Korea on alert for ransomware attack, some damage reported

Korea remains on alert for the ransomware attack called WannaCry that has hit more than 230,000 computers in 150 countries since Friday.
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Korea remains on alert for the ransomware attack called WannaCry that has hit more than 230,000 computers in 150 countries since Friday.

As of Monday evening, a total of eight companies, including Korea's top theatre chain, and thousands of Internet Protocol addresses were reported to have been infected. No government organisations were found to have been hit by the attack yet.

"The figure (for the infections) is expected to rise as the week begins. We need thorough measures to prevent further damages on growing concerns about the spread of ransomware," said Yoon Young-chan, chief presidential secretary for public relations, during a briefing Monday.

"The government raised the nation's alert level on cyber crisis from attention to warning on Sunday evening in response to the ransomware attack that had caused damage across the globe," Yoon added.

The Ministry of Science, ICT and Future Planning, which is in charge of dealing with cyberattacks in the nation, said it had secured ransomware samples of a total of 48 mutated versions and shared them with local security software makers to respond to further damage.

There are around 280 mutated versions of WannaCry globally.

The ICT Ministry's suborganization Korea Internet & Security Agency urged local users to update their security software in order to prevent the ransomware attack, which misuses the vulnerabilities of Windows.

WannaCry, a ransomware programme targeting Microsoft Windows, is a type of malicious software that forces you to pay a ransom in order to access your own system.

This locks users out of their machines, demanding $300 (S$420) in Bitcoin -- a price which doubles after three days.

In Korea, the largest theatre chain CJ CGV was hit by the cyberattack at 50 of its theatre halls.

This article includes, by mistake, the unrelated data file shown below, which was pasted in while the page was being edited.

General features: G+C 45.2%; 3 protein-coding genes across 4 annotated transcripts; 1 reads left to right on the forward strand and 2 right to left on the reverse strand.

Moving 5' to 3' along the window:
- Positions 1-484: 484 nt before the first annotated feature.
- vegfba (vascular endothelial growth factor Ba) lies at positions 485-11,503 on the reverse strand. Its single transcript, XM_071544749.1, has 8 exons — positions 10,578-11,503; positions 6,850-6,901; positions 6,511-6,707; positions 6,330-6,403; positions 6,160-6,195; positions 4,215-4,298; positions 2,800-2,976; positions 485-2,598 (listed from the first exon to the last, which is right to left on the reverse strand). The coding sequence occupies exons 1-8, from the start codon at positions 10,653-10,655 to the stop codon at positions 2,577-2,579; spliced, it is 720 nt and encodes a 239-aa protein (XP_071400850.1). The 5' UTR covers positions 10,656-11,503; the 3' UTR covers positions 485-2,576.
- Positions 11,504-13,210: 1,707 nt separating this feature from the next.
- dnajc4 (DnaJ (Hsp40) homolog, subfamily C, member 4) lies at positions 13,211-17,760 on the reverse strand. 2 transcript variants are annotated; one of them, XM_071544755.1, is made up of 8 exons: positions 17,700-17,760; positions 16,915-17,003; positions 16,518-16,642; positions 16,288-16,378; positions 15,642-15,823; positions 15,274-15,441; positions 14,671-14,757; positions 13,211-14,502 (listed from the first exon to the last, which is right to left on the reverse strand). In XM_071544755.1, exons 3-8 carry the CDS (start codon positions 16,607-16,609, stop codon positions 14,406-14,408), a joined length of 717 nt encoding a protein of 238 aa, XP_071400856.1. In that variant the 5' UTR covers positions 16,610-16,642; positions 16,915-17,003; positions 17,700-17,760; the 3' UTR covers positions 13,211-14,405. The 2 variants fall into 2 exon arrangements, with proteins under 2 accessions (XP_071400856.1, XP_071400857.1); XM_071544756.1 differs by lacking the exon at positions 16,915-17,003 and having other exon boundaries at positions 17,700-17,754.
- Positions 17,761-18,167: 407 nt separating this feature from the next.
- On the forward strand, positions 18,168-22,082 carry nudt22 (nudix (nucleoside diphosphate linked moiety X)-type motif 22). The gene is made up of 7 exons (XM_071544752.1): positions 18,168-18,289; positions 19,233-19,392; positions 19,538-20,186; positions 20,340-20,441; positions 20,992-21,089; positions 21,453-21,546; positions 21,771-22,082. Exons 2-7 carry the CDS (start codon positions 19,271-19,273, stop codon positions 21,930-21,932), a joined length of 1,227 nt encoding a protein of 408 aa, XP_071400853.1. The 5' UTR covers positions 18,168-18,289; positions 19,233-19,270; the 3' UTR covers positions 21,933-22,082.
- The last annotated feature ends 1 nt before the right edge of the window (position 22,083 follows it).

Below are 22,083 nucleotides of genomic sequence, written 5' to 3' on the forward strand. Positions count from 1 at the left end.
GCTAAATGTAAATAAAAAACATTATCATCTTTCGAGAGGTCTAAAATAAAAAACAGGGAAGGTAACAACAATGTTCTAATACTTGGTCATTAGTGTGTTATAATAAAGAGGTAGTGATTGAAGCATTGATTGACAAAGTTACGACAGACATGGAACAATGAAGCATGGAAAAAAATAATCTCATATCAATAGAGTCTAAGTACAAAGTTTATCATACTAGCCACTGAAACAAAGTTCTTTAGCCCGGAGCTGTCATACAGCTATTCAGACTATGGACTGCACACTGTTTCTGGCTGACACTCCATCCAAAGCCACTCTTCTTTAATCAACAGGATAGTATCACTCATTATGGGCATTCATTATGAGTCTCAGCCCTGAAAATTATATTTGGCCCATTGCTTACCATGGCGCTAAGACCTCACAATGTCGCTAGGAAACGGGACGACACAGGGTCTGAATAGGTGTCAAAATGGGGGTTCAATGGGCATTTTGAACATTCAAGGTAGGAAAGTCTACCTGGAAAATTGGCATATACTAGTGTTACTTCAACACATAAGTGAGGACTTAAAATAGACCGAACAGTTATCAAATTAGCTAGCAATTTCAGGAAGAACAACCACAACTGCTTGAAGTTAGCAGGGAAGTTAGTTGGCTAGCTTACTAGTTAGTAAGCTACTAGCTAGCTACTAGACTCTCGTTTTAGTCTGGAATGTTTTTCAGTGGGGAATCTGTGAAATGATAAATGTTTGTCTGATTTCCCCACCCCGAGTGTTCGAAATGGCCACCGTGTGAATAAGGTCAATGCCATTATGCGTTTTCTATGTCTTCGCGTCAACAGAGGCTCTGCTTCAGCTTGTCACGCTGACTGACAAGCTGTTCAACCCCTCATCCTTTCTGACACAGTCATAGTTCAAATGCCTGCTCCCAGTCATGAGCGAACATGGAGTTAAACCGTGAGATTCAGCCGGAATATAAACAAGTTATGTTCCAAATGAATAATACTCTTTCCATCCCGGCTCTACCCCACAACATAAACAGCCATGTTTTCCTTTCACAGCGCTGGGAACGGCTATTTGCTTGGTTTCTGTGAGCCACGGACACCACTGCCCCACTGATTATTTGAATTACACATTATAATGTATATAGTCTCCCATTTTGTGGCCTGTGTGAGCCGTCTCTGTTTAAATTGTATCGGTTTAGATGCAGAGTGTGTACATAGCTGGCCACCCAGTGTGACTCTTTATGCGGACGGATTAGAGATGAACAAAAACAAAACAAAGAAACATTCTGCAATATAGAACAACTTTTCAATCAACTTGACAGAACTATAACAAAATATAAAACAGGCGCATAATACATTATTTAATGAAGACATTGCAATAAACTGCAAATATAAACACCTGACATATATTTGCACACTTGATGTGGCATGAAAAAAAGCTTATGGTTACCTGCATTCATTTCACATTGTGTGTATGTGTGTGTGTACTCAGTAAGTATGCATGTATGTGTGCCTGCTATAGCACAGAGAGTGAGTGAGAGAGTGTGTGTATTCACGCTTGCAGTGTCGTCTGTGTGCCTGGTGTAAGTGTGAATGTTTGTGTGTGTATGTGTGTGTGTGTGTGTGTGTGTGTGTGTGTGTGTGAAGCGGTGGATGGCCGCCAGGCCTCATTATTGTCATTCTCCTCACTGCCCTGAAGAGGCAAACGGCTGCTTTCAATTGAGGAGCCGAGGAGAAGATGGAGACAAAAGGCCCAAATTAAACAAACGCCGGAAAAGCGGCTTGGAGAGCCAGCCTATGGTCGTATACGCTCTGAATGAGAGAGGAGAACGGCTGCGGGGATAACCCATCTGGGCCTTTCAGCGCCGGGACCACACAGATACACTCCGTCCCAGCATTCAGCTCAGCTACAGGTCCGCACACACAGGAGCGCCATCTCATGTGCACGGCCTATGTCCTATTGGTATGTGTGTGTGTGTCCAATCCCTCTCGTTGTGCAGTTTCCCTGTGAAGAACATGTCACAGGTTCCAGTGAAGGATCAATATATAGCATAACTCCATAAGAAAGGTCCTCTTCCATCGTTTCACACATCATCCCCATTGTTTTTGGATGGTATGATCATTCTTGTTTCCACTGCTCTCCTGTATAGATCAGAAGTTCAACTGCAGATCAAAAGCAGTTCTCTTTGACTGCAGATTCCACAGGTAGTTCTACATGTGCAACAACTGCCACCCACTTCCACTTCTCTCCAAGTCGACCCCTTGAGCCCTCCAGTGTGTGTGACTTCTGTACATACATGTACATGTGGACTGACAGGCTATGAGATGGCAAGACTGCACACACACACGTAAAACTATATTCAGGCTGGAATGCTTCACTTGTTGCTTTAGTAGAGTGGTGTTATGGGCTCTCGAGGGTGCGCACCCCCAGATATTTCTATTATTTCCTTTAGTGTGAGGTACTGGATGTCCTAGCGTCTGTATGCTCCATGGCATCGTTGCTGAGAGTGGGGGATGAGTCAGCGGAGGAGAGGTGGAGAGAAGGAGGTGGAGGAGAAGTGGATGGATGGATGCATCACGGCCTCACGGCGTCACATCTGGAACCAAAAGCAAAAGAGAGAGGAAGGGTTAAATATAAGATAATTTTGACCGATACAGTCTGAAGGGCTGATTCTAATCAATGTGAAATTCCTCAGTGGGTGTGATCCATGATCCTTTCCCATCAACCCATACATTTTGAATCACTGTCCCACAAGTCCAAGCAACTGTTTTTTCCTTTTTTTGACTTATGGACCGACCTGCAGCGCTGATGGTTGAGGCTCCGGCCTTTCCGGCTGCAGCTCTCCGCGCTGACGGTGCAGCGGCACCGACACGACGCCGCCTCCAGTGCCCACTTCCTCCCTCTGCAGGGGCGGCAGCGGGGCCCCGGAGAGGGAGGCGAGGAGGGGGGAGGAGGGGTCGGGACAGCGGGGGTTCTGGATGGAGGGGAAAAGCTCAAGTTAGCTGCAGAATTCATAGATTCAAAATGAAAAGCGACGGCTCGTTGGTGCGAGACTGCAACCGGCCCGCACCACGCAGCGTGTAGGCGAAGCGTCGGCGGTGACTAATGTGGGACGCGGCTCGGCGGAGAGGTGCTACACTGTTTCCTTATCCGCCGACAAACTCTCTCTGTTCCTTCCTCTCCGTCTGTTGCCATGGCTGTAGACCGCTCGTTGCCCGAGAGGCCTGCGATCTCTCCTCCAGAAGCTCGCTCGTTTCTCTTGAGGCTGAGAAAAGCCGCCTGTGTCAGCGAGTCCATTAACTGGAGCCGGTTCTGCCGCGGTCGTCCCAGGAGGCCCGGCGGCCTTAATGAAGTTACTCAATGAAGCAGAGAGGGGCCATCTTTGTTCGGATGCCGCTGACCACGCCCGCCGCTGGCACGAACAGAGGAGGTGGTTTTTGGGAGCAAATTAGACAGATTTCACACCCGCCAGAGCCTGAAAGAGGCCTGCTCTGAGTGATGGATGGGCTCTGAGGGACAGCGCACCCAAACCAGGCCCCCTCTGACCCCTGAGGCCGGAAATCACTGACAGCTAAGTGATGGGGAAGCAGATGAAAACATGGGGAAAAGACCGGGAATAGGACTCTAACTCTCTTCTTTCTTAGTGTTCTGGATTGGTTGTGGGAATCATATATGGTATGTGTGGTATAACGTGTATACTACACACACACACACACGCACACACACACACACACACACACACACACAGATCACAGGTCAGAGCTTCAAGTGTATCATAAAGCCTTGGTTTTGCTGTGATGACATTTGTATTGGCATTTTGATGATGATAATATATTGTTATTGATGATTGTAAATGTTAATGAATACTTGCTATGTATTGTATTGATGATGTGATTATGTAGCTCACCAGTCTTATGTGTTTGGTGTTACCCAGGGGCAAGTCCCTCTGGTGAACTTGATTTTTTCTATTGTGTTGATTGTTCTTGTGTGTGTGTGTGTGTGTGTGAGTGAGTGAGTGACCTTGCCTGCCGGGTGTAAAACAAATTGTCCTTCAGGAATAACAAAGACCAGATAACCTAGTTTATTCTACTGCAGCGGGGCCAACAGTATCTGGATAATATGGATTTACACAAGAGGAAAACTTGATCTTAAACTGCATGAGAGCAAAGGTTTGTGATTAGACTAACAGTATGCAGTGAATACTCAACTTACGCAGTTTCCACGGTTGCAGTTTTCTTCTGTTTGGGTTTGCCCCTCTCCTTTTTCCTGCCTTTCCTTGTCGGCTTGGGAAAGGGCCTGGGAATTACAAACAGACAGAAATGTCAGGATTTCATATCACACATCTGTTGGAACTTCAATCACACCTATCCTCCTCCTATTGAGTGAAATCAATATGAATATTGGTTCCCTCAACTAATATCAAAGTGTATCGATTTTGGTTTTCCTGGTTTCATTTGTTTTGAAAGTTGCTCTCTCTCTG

Thirty of its servers that release pre-movie commercials and 20 servers for commercials at lobbies were infected.

"Because of the ransomware infection, we are not able to show commercials at some theatres. We still have no problem showing movies," a CGV spokesperson said.

Apart from the movie theatres, there were reports of infections from a total of eight companies and more than 4,000 IP addresses, the government said.

There has been no report of damage in the government and the public sector yet.

"WannaCry is a highly dangerous ransomware as it can be automatically infected remotely. As ransomware attacks via emails are increasing, users should delete suspicious emails and back up important files," said Yoon Gang-taek, chief technology officer of the US software company Symantec Corp.

Experts said that small and medium-sized firms that still use older editions of Microsoft Windows systems, such as Windows XP, are more vulnerable to ransomware attacks.

Lim Jong-in, a professor at the graduate school of information security at Korea University, said, "This ransomware cyberattack is highly infectious and malicious. Companies need to update Windows to the latest version, which automatically patches an operating system."

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